Tuesday, September 25, 2018

Have you ever wonder how wildlife documentaries are done?

The last couple of weeks we have had the opportunity to work here in São Miguel with Mauricio Handler and Timothy J. Dalton, two wildlife photographers and filmmakers from Aquaterrafilms (www.aquaterrafilms.com). Amazing people! Patience to spend long hours out at sea waiting for the right moment, high standards to get the best of any single chance that nature provides, and overall, passion about their job and about the animals! And it is worthwhile. On this trip they have entered sperm whales life deeper than we usually do. 

Sperm whale mother and calf


Sperm whale open mouth teeth

The last couple of weeks, we have had the opportunity to see families of sperm whales socializing, very active, but also sleeping in a vertical position in several occasions. Breaching, lob-tailing, active socialization with mouths open and spy-hopping were observed almost every day. Plenty of very small newborns, some already with the fetal folds, were welcome into the families. Every whale seemed to celebrate the new arrival, breachs and tails all over the place, and even pilot whales and bottlenose dolphins joined the celebration. The gathering of giants to welcome a new member in the family.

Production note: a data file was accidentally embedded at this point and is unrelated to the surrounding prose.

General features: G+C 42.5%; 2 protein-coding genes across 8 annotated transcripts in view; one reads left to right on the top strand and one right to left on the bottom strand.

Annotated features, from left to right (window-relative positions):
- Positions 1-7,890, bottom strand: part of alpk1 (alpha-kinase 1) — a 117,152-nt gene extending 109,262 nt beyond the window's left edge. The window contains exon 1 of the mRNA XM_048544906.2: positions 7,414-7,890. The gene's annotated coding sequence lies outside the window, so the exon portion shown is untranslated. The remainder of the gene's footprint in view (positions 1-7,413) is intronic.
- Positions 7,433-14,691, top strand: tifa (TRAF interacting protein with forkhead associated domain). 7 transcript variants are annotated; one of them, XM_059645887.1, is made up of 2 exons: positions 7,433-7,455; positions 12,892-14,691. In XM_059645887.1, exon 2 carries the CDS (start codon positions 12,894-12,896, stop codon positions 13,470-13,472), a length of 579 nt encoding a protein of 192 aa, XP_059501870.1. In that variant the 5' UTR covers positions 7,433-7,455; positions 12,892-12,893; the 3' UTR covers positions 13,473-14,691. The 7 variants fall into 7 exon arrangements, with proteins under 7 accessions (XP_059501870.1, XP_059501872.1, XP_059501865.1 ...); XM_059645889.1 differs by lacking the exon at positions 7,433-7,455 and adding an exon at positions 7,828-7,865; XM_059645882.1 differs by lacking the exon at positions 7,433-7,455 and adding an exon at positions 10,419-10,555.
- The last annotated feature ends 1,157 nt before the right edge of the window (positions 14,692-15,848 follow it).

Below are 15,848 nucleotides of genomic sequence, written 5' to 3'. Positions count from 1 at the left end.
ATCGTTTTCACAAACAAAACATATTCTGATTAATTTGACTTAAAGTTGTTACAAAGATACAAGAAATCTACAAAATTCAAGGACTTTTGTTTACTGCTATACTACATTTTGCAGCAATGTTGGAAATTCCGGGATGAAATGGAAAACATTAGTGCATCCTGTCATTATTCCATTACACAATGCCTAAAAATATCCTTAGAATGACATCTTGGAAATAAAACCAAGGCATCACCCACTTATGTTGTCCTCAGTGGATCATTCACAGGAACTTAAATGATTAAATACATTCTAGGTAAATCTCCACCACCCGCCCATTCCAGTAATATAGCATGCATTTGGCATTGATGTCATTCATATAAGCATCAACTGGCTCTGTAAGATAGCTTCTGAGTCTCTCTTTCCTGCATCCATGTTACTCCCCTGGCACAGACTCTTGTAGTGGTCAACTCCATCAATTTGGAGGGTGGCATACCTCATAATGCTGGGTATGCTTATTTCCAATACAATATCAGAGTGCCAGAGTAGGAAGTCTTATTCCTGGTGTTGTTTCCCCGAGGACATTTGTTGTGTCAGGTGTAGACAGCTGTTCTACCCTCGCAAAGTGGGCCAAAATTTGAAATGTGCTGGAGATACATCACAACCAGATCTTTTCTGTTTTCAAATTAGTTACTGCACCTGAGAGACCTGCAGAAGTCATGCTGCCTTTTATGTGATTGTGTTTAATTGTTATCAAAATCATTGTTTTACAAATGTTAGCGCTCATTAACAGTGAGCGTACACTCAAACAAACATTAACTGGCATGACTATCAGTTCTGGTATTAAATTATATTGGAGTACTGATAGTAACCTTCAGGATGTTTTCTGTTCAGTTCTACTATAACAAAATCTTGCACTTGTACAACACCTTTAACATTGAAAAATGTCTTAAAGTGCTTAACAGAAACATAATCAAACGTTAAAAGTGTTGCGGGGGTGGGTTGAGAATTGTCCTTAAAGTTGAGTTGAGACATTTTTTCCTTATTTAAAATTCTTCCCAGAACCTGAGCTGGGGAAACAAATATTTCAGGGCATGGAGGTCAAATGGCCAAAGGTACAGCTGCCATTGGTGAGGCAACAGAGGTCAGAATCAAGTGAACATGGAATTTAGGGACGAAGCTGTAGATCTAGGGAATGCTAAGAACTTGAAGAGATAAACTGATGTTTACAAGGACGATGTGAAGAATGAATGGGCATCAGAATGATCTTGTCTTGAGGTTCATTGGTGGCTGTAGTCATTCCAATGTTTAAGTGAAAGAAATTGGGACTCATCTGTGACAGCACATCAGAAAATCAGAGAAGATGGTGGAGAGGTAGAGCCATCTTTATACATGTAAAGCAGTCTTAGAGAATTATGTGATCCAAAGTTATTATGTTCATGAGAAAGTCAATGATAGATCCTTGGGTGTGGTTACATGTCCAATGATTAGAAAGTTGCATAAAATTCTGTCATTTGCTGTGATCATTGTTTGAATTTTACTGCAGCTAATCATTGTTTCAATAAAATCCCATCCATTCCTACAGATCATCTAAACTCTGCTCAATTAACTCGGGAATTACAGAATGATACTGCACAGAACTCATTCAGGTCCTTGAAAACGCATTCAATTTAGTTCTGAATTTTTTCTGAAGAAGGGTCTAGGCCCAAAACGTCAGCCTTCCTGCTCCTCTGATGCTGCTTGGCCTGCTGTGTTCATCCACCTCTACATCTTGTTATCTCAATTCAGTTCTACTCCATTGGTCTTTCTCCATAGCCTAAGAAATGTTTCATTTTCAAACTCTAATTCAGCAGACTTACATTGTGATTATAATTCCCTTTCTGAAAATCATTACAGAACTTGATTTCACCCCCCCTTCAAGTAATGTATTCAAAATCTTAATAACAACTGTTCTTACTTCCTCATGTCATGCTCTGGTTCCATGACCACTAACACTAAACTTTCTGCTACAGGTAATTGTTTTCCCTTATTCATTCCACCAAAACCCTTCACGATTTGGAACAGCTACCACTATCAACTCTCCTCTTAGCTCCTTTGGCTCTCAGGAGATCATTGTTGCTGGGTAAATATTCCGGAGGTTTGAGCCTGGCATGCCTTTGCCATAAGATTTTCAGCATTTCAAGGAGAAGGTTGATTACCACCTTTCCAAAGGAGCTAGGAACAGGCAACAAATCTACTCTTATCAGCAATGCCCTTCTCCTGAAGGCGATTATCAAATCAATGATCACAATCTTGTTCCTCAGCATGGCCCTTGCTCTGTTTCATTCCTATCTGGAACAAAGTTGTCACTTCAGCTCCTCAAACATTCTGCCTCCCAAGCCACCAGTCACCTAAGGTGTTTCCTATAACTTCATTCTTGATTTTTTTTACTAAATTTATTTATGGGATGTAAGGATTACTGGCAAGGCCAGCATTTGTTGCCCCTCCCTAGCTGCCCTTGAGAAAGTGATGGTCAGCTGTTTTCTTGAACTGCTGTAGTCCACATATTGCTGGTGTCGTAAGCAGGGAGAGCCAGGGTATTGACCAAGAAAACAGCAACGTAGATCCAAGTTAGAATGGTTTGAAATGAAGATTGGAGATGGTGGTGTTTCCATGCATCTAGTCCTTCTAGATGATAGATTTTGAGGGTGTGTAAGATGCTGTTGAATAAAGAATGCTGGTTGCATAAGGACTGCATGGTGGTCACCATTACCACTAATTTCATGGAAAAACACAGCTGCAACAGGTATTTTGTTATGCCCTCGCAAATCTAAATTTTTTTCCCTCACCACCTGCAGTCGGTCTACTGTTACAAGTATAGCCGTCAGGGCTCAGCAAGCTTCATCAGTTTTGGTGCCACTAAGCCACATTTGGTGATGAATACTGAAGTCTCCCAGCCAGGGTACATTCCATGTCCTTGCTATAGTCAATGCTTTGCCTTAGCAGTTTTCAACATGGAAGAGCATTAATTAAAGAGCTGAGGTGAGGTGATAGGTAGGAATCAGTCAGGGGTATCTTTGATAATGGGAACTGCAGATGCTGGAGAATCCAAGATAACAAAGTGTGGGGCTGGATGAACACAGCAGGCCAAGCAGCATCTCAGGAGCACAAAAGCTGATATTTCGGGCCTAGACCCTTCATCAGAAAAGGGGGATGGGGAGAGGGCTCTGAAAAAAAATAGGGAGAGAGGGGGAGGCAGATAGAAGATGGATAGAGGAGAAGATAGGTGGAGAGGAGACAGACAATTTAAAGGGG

Sperm whale belly up open mouth

Sperm whale tail

Photo Sperm whale breaching by Rui Rodrigues

During this time, we also saw Atlantic spotted dolphin, common dolphin and Blainville's beaked whale. Feeding activity, Cory's shearwaters and a lot of great shearwaters, and even dolphin fish sum up to our list. But without any doubt, one of the most impressive sightings we had was a dead whale. It was a pigmy sperm whale, a very rare species here in the Azores (and worldwide indeed!), which has been reported here mostly from stranding records. It was dead from a couple of days ago, not very decomposed and with no visible sign of accident. It remember us the cycle of life... 

Blainville beaked whale

Great shearwater

Young Atlantic spotted dolphin

Pilot whale

Pigmy sperm whale Kogia breviceps

Definitely, being out in the ocean and having the chance to observe nature on its best, makes you realize how immense and powerful it is. People like @Mauricio and @Timothy  are the ones who manage to condensate this hugeness in just a few minutes of footages or even in a couple of photographs; and then tell the rest of the world the story of our oceans. If you want to know more about them and have a look at their work, follow them at @aquaterrafilms and @timothyjdalton. You won't be disappointed!

Photos and article by Laura González

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